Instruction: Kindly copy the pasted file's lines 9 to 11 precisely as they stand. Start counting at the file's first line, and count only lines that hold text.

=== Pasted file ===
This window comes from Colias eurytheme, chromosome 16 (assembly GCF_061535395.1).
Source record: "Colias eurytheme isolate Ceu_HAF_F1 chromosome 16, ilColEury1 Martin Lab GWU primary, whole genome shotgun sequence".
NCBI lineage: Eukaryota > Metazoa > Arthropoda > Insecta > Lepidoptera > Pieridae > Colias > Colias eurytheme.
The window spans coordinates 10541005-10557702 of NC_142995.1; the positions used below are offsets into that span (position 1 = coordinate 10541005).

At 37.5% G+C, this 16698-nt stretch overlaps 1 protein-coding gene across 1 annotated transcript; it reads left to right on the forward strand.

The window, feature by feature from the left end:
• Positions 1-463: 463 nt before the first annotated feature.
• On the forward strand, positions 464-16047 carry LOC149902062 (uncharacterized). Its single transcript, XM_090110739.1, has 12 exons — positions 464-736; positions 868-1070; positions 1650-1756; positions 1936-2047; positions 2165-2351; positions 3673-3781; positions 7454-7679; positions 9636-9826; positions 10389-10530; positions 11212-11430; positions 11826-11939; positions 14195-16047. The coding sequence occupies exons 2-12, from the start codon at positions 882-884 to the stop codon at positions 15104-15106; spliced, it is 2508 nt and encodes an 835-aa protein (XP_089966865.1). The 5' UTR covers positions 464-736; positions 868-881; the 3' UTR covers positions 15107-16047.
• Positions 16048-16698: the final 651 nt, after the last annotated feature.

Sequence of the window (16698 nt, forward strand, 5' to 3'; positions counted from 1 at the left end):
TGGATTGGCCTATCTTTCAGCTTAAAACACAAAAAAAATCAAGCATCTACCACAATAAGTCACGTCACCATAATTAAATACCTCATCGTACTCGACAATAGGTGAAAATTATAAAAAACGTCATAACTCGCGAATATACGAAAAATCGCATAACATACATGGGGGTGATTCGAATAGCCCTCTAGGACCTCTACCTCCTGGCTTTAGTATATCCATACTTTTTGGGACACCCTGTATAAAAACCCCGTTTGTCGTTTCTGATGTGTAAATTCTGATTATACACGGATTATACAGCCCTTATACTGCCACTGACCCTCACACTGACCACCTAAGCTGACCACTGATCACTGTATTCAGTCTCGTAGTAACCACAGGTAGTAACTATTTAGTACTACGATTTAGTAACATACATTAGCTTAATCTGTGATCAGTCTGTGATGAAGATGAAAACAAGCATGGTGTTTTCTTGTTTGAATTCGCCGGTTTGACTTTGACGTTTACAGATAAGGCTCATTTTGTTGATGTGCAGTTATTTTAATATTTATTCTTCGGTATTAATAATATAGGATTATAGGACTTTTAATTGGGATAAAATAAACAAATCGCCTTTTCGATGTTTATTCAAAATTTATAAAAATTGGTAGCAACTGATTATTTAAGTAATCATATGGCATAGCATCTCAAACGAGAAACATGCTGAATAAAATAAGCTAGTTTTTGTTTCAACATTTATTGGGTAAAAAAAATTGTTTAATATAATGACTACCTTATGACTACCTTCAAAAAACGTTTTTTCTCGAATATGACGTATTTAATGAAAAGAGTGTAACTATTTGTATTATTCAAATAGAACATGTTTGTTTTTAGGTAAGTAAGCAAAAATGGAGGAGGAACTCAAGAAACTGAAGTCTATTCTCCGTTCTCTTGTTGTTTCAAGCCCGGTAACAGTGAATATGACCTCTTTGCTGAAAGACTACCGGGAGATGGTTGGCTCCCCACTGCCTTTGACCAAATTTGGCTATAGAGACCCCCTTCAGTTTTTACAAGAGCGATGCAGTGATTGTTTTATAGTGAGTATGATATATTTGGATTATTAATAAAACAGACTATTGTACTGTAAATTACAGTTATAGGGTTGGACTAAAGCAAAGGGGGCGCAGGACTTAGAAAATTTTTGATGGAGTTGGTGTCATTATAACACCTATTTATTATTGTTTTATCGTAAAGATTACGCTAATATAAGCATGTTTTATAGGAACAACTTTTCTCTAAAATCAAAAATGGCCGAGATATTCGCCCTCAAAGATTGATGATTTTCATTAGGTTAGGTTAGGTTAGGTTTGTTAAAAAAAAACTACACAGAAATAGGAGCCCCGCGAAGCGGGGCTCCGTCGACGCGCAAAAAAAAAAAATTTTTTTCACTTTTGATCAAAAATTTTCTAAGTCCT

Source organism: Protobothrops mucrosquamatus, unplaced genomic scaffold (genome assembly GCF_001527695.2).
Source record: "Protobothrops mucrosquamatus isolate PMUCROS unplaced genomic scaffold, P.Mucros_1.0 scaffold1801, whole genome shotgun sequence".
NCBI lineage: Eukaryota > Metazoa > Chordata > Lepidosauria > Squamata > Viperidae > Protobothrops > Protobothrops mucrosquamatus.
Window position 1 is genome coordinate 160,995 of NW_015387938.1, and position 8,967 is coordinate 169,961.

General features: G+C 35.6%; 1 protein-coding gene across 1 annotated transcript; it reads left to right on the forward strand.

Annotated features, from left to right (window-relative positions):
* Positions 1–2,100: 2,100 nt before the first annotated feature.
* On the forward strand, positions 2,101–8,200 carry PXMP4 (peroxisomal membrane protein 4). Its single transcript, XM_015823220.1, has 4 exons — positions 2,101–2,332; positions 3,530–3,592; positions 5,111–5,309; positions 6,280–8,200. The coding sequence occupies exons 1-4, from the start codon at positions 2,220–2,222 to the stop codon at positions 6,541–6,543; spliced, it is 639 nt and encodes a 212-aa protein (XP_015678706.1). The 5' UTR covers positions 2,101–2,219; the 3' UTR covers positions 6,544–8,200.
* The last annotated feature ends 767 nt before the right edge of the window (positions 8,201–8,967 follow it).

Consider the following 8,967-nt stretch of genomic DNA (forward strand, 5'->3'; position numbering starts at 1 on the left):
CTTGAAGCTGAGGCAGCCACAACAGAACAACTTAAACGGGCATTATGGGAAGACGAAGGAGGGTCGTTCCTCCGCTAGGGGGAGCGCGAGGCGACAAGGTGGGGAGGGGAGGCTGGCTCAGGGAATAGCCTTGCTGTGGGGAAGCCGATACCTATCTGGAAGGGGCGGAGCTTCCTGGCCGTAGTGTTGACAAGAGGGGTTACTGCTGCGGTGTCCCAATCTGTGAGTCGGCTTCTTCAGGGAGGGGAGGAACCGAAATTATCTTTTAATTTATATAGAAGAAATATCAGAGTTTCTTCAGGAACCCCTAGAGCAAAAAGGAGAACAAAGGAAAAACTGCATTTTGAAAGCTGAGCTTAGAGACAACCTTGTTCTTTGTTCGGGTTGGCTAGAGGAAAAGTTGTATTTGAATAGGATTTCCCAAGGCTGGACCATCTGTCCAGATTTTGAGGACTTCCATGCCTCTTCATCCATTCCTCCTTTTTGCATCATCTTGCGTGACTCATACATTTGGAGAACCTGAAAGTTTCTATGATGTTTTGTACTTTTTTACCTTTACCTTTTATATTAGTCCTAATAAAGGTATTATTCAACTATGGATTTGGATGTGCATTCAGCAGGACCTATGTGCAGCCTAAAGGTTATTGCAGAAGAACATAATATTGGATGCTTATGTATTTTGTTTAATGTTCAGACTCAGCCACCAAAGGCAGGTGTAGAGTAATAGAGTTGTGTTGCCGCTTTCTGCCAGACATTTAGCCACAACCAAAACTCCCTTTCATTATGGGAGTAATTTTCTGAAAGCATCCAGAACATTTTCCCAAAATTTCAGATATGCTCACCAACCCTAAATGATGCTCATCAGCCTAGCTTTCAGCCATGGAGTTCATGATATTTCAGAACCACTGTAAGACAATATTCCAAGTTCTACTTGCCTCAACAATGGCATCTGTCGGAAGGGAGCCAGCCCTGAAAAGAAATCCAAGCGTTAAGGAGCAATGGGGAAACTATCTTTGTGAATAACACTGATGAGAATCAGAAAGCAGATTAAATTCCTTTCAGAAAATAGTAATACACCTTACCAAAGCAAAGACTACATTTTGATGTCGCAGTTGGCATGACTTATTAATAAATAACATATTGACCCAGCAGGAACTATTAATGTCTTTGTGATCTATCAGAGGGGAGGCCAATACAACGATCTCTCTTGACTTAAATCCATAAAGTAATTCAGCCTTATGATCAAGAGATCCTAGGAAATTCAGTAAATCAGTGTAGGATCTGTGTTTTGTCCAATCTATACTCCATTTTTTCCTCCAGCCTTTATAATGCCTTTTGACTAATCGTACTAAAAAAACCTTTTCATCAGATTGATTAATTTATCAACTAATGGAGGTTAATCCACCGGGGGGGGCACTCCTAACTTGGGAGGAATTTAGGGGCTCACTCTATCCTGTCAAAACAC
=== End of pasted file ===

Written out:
• Positions 16048-16698: the final 651 nt, after the last annotated feature.

Sequence of the window (16698 nt, forward strand, 5' to 3'; positions counted from 1 at the left end):
TGGATTGGCCTATCTTTCAGCTTAAAACACAAAAAAAATCAAGCATCTACCACAATAAGTCACGTCACCATAATTAAATACCTCATCGTACTCGACAATAGGTGAAAATTATAAAAAACGTCATAACTCGCGAATATACGAAAAATCGCATAACATACATGGGGGTGATTCGAATAGCCCTCTAGGACCTCTACCTCCTGGCTTTAGTATATCCATACTTTTTGGGACACCCTGTATAAAAACCCCGTTTGTCGTTTCTGATGTGTAAATTCTGATTATACACGGATTATACAGCCCTTATACTGCCACTGACCCTCACACTGACCACCTAAGCTGACCACTGATCACTGTATTCAGTCTCGTAGTAACCACAGGTAGTAACTATTTAGTACTACGATTTAGTAACATACATTAGCTTAATCTGTGATCAGTCTGTGATGAAGATGAAAACAAGCATGGTGTTTTCTTGTTTGAATTCGCCGGTTTGACTTTGACGTTTACAGATAAGGCTCATTTTGTTGATGTGCAGTTATTTTAATATTTATTCTTCGGTATTAATAATATAGGATTATAGGACTTTTAATTGGGATAAAATAAACAAATCGCCTTTTCGATGTTTATTCAAAATTTATAAAAATTGGTAGCAACTGATTATTTAAGTAATCATATGGCATAGCATCTCAAACGAGAAACATGCTGAATAAAATAAGCTAGTTTTTGTTTCAACATTTATTGGGTAAAAAAAATTGTTTAATATAATGACTACCTTATGACTACCTTCAAAAAACGTTTTTTCTCGAATATGACGTATTTAATGAAAAGAGTGTAACTATTTGTATTATTCAAATAGAACATGTTTGTTTTTAGGTAAGTAAGCAAAAATGGAGGAGGAACTCAAGAAACTGAAGTCTATTCTCCGTTCTCTTGTTGTTTCAAGCCCGGTAACAGTGAATATGACCTCTTTGCTGAAAGACTACCGGGAGATGGTTGGCTCCCCACTGCCTTTGACCAAATTTGGCTATAGAGACCCCCTTCAGTTTTTACAAGAGCGATGCAGTGATTGTTTTATAGTGAGTATGATATATTTGGATTATTAATAAAACAGACTATTGTACTGTAAATTACAGTTATAGGGTTGGACTAAAGCAAAGGGGGCGCAGGACTTAGAAAATTTTTGATGGAGTTGGTGTCATTATAACACCTATTTATTATTGTTTTATCGTAAAGATTACGCTAATATAAGCATGTTTTATAGGAACAACTTTTCTCTAAAATCAAAAATGGCCGAGATATTCGCCCTCAAAGATTGATGATTTTCATTAGGTTAGGTTAGGTTAGGTTTGTTAAAAAAAAACTACACAGAAATAGGAGCCCCGCGAAGCGGGGCTCCGTCGACGCGCAAAAAAAAAAAATTTTTTTCACTTTTGATCAAAAATTTTCTAAGTCCT